Author + information
- Manoj N. Obeyesekere, MBBS⁎ ()
- ↵⁎Mildura Cardiology, 230 Thirteenth Street, Mildura, Victoria 3500, Australia
The interesting study by Gupta et al. (1) in a recent issue of iJACC assesses the feasibility of post-infarct scar identification by delayed-enhanced cardiac magnetic resonance (DE-CMR) imaging and intraprocedural real-time image registration with an electroanatomic mapping system (EAM) for ventricular tachycardia ablation. Scar area measured by DE-CMR was substantially lower when compared with scar area with EAM with a bipolar cutoff value of <1.5 mV (median 12 vs. 29.1 cm2), although DE-CMR scar area correlation was better at <1 mV compared with <1.5 mV (R = 0.82 vs. 0.62). No unipolar data were presented. The reason for better correlation requires careful thought in the context of the ability of DE-CMR and EAM (bipolar vs. unipolar) to assess scar. Even though >90% of the low voltage points were within 5 mm of DE-CMR defined scar (1), precise scar delineation is important for ablation, to target substrate that will yield better long-term patient outcomes (i.e., avoidance of healthy tissue and targeting border zones and critical isthmi).
An important potential reason for better correlation at <1 mV might be the directional dependence of bipolar amplitudes that over-estimates scar tissue (2) (i.e., a perpendicular wave front will have less bipolar amplitude than one that is parallel). Because unipolar recordings are not subject to directional dependence, sites with lower bipolar amplitude due to the direction of the wave front would have greater unipolar electrogram amplitudes. Similar to Gupta et al. (1), a prior report demonstrated that, when using a bipolar <1.5-mV cutoff, a mismatch of >20% in infarct surface measurement was observed in 33% (3). However, a <6.5-mV unipolar voltage best correlated with the presence of scar on CMR compared with bipolar <1.5 mV (R = 0.86 vs. 0.82) (3). A DE-CMR and EAM scar mismatch might also occur due to technical challenges in regions where lower EAM mapping density occurs due to poor catheter stability and/or wall contact. However, both unipolar (<5.5 mV or <5.8 mV) and bipolar (<1 mV or 1.3 mV) EAM have been demonstrated to correlate well with DE-CMR scar (4)—which included the scar border assessment (gray zone).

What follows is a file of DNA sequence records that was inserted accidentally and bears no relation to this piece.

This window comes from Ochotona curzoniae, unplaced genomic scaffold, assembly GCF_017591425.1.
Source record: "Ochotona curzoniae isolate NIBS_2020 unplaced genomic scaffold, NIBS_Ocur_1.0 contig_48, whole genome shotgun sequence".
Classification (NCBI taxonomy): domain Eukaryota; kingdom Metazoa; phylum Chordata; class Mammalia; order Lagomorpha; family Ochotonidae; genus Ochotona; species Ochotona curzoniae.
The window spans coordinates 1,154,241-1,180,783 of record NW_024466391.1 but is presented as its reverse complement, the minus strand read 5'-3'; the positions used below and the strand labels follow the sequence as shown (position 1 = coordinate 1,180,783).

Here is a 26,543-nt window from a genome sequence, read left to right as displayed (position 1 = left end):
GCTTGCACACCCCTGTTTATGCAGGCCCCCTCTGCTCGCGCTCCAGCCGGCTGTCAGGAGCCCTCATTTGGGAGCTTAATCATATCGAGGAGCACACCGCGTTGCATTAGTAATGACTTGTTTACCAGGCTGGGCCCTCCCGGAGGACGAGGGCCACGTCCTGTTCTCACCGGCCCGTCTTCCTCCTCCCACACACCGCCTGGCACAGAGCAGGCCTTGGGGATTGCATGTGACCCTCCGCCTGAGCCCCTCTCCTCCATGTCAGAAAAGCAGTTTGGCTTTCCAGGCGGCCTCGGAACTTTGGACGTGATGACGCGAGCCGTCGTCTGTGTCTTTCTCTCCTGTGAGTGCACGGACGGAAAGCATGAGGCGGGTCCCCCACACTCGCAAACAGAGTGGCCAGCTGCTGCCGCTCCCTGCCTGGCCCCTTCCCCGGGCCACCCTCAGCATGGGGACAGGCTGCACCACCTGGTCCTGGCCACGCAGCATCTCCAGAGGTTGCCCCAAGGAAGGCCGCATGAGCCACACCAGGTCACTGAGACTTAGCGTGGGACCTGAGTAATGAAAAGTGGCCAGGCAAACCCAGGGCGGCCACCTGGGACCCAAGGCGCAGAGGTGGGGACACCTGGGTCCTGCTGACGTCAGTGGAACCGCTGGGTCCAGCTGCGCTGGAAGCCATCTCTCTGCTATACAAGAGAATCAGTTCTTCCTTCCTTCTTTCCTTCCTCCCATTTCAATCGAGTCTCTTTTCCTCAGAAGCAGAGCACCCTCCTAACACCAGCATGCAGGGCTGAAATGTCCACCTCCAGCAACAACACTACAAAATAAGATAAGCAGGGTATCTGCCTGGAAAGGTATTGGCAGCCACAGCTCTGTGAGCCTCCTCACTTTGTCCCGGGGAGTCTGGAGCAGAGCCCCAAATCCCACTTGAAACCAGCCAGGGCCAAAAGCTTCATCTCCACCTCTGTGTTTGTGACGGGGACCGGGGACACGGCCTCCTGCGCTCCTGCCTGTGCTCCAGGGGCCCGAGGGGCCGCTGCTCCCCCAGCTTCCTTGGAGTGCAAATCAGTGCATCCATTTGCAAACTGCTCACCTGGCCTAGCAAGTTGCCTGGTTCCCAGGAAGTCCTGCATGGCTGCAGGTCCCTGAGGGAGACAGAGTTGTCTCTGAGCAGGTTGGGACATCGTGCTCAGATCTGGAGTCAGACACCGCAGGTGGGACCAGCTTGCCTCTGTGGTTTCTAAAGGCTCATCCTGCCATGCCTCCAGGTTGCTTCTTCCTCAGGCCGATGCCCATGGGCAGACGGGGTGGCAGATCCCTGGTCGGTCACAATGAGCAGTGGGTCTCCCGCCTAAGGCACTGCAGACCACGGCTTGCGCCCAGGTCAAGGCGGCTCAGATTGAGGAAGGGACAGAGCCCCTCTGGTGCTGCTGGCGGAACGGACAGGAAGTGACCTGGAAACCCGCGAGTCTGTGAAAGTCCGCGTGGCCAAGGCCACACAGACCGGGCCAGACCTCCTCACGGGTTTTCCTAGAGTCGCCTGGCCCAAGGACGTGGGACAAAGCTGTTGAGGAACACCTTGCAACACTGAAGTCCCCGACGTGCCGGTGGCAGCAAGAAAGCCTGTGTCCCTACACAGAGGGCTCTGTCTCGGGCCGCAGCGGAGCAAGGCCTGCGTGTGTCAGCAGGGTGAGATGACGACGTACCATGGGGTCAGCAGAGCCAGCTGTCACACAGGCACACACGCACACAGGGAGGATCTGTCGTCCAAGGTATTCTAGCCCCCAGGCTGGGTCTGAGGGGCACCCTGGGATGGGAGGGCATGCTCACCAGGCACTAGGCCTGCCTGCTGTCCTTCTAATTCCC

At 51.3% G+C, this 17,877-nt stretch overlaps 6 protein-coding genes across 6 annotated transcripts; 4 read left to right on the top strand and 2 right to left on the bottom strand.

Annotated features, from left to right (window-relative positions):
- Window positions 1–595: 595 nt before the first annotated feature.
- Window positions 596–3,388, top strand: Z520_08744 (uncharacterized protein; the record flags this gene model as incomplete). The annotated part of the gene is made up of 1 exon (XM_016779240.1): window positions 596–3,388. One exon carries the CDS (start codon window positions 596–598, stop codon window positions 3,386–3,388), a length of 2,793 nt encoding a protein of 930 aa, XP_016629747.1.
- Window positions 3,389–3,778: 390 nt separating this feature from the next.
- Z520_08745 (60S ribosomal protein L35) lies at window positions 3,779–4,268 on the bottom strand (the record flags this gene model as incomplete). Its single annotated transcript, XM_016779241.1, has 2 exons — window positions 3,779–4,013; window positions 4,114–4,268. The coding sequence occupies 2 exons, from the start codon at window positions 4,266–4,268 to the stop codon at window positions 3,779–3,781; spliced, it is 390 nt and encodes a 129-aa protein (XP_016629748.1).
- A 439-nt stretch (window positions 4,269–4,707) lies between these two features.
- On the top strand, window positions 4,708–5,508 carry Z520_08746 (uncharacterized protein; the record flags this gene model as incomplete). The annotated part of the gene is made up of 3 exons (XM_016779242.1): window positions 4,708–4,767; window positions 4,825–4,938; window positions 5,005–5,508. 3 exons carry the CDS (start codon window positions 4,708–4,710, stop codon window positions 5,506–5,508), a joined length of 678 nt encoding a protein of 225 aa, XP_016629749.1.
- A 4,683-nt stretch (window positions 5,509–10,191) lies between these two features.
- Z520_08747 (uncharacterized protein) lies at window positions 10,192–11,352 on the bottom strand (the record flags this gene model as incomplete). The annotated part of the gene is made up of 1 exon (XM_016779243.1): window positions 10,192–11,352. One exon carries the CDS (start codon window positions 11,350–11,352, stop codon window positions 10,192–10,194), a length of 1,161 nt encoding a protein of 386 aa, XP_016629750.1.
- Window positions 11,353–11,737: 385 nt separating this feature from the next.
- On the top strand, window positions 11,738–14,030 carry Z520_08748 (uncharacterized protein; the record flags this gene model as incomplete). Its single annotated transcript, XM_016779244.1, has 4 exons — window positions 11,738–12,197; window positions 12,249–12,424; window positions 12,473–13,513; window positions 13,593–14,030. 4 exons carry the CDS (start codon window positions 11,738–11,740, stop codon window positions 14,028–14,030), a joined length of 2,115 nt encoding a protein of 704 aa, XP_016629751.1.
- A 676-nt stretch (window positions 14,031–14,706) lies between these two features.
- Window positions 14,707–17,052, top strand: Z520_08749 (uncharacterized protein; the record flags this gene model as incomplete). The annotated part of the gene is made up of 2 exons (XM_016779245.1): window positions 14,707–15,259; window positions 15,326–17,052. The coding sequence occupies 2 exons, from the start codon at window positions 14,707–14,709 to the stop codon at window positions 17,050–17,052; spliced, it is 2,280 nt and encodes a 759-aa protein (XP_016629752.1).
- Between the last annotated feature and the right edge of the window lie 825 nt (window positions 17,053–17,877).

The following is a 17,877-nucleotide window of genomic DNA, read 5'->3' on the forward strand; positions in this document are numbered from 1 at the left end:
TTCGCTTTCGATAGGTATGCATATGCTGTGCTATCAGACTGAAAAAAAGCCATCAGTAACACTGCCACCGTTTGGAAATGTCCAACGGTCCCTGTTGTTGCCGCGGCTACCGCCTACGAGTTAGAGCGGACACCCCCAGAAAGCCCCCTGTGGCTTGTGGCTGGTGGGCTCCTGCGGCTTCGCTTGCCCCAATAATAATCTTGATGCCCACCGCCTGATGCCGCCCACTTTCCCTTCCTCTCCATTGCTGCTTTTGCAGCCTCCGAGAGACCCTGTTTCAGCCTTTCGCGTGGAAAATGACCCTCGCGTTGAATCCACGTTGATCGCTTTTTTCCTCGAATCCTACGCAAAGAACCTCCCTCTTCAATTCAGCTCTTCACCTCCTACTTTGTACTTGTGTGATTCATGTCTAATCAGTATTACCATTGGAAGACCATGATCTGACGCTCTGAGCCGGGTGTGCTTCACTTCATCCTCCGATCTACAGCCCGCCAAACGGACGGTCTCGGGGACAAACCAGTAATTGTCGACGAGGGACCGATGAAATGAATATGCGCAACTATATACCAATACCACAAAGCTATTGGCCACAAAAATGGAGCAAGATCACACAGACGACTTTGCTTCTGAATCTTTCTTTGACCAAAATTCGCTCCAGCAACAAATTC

Thus, could the authors provide further insight into the scar area discrepancy observed between DE-CMR and EAM at bipolar <1.5 mV? Do the investigators have data on unipolar EAM in this population? Additionally, is the greater scar area on EAM at <1.5 mV due to the gray zone that was not accounted for on DE-CMR imaging? Does the inability of bipolar electrogram to predict epicardial scar promote the use of DE-CMR information and/or the need to use unipolar mapping more frequently, given that transmural/epicardial scar is observed not infrequently (3) and—as mentioned also in the accompanying editorial (5)—that endocardial bipolar EAM might be less sensitive to scar extending into the midwall and/or subepicardium?
- American College of Cardiology Foundation
- Gupta S.,
- Desjardins B.,
- Baman T.,
- et al.
- Codreanu A.,
- Odille F.,
- Aliot E.,
- et al.
- Bilchick K.C.